Blood samples (5 mL) were drawn from the femoral artery sheath placed for the coronary artery catheterization, collected in ethylenediamine tetra-acetic acid tubes, and stored at 4[degrees]C. Genomic DNA was isolated from buffy coats using an automated workstation (Autopure LS; Gentra Systems; Minneapolis, MN). Exon 12 of the HIF1A gene was amplified by polymerase chain reaction using forward and reverse oligonucleotide primers in flanking introns (5'-CAGAAGCAAAGAACCCAT-3' and 5'-TCAAGAATTTGCGTTAG-3', respectively). Nucleotide sequence was determined (3730xl DNA Analyzer; Applied Biosystems; Foster City, CA) using the same primers, and data analysis was performed using software (Sequencer; GeneCodes; Ann Arbor, MI).
Two exon 12 polymorphisms have been reported: a C/T polymorphism at nucleotide 85 of exon 12 results in a Pro/Ser polymorphism at residue 582 of HIF-1[alpha], whereas a G/A polymorphism at nucleotide 103 results in an Ala/Thr polymorphism at residue 588. (15) We isolated DNA from peripheral blood cells of all patients and determined the nucleotide sequence of exon 12.
Data are reported as mean [+ or -] SD. Analysis between groups for statistically significant differences in categorical data was performed with the use of the [chi square] or Fisher Exact Test. Analysis between groups for continuous variables was performed by the t test. Multivariate analysis was performed using variables that in univariate analysis were found statistically significant, as well as conditional logistic regression analysis adjusting for variables that may influence the amount of collateral formation (Stata 6.0; StataCorp; College Station, TX). All p values are based on a two-tailed comparison; p < 0.05 was considered significant.
Among 100 patients studied, 68 had collaterals (Table 1). Among patients with collaterals, there was a significantly increased frequency of multivessel coronary artery disease (p = 0.002), hypercholesterolemia (p = 0.03), and statin treatment (p = 0.04) as compared to patients without collaterals.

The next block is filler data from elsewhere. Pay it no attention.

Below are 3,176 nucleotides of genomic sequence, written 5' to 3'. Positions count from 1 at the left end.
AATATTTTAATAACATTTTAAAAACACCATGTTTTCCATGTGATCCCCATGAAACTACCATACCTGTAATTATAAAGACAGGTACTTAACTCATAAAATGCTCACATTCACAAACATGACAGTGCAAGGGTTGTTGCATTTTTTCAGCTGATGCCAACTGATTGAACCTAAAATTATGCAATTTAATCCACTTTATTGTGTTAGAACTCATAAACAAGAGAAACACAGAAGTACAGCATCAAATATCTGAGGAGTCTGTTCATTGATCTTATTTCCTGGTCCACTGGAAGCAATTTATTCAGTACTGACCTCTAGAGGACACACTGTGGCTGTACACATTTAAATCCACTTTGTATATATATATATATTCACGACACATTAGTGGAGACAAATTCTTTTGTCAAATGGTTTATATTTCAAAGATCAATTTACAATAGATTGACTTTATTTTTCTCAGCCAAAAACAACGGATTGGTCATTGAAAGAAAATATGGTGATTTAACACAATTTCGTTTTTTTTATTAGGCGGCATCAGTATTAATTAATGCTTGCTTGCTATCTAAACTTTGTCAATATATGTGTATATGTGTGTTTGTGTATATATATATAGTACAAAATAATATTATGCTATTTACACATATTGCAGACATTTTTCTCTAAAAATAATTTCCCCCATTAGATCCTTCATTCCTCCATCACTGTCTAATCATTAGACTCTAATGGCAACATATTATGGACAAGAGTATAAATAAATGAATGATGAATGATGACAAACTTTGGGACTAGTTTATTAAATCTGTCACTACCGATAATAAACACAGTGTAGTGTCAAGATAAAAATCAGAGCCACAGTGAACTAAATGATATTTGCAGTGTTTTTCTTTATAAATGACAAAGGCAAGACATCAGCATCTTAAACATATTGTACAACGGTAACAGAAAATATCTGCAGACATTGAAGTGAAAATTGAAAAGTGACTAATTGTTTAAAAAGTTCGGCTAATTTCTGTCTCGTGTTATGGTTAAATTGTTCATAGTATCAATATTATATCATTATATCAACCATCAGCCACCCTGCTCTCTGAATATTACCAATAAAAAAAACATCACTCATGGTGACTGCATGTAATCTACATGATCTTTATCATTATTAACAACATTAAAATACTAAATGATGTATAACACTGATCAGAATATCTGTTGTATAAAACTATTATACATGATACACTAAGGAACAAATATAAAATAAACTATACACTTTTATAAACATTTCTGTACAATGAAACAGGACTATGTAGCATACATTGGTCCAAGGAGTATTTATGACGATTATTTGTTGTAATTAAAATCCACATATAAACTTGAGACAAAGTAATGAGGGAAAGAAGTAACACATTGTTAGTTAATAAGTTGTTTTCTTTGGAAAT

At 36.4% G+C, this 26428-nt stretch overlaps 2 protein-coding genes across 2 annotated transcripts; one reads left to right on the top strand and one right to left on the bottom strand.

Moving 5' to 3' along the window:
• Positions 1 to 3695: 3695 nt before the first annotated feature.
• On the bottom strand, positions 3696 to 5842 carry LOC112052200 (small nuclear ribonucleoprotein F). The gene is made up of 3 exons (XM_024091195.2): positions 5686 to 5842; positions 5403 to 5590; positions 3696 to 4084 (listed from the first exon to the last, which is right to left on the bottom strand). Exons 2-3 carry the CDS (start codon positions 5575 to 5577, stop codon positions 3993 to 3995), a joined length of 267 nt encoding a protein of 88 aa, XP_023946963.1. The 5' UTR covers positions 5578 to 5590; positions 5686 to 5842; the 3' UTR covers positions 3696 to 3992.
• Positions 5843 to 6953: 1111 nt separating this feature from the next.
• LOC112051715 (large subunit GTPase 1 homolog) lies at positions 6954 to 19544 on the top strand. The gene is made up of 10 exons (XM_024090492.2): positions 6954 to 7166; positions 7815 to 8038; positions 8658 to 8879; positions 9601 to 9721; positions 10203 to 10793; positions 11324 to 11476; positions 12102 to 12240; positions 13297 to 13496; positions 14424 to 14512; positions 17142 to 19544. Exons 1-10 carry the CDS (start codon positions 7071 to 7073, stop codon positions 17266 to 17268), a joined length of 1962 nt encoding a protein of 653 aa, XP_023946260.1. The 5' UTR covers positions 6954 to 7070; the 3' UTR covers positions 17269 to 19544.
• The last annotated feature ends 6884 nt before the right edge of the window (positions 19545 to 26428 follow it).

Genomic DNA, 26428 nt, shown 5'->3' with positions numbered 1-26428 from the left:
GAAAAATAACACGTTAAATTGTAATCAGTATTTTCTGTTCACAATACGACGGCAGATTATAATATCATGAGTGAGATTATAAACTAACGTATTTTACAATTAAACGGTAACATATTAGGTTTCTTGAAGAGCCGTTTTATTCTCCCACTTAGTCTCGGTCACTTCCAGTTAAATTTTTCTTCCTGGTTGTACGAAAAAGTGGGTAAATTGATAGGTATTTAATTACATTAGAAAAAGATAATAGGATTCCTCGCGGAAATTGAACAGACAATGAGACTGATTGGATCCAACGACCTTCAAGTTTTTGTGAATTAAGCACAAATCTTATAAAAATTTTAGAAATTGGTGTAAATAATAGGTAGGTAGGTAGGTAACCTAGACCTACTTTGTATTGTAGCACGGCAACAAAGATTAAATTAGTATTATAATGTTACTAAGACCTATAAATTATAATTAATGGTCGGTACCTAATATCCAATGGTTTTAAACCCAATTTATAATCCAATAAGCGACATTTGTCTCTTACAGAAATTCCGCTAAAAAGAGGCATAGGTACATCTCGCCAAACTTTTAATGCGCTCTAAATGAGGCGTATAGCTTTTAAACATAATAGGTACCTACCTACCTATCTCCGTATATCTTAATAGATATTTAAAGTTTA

All patients were homozygous for the G allele encoding Ala at codon 588 (Ala/Thr polymorphism). For the polymorphism involving codon 582 (Pro/Ser polymorphism), the overall frequencies of the C and T alleles were 0.915 and 0.085, respectively (Table 2). These allele frequencies are similar to those reported in studies (15,16) of individuals without cardiac disease. The study population is in Hardy-Weinberg equilibrium. The frequency of the T allele was significantly increased among patients without collaterals as compared to patients with collaterals (0.188 vs 0.037, p < 0.001). Among patients without collaterals, the frequency of the TT genotype was 0.125, whereas no patient with collaterals had the TT genotype (Table 2).
Due to the small number of patients with the CT or TT genotype, both genotypes were analyzed together and compared to CC. Patients with the CC genotype had a significantly higher incidence of multivessel disease as compared with patients with the TT or CT genotype (p = 0.04; Table 3). Collaterals were present at a significantly higher frequency among patients with the CC as compared to the TT or CT genotype: 63 of 87 patients (72%) vs 5 of 13 patients (38%); odds ratio (OR), 4.2; 95% confidence interval (CI), 1.25 to 14.1 (p = 0.02). Collaterals were present in 5 of 13 of the patients with the CT or TT genotype (p = not significant as compared to those with collaterals).
Multivariate analysis, using variables that were significant in the univariate analysis (Table 1), identified two significant variables that predicted the presence or absence of coronary collateral formation. The presence of two- or three-vessel coronary artery disease predicted the presence of collaterals (OR, 4.17; 95% CI, 1.61 to 10.8; p = 0.001). In contrast, the presence of HIF1A genotype CT or TT predicted the absence of collateral formation (OR, 0.25; 95% CI, 0.07 to 0.94; p = 0.04).
Conditional logistic regression analysis was performed adjusting for variables that influence collateral formation (age, gender, smoking, hypertension, hypercholesterolemia, diabetes, [beta]-blockers, angiotensin-converting enzyme inhibitors, and number of diseased vessels). After adjusting for all of these variables, the presence of collaterals was still significantly reduced among patients with the CT or TT as compared to the CC genotype (OR, 0.19; 95% CI, 0.04 to 0.84; p = 0.03). A similar analysis revealed that the presence of multivessel disease predicted collateral formation (OR, 6.45; 95% CI, 2.16 to 19.2; p = 0.001).
A novel single nucleotide (C/T) polymorphism was also identified at nucleotide 99 of intron 12 (intron 12 [+ 99]). The overall frequencies of the C and T alleles were 0.93 and 0.07, respectively (Table 2). In contrast to the exon 12 polymorphism, there were no significant differences in the allele or genotype frequencies for the intron 12 (+ 99) polymorphism in patients with or without collaterals.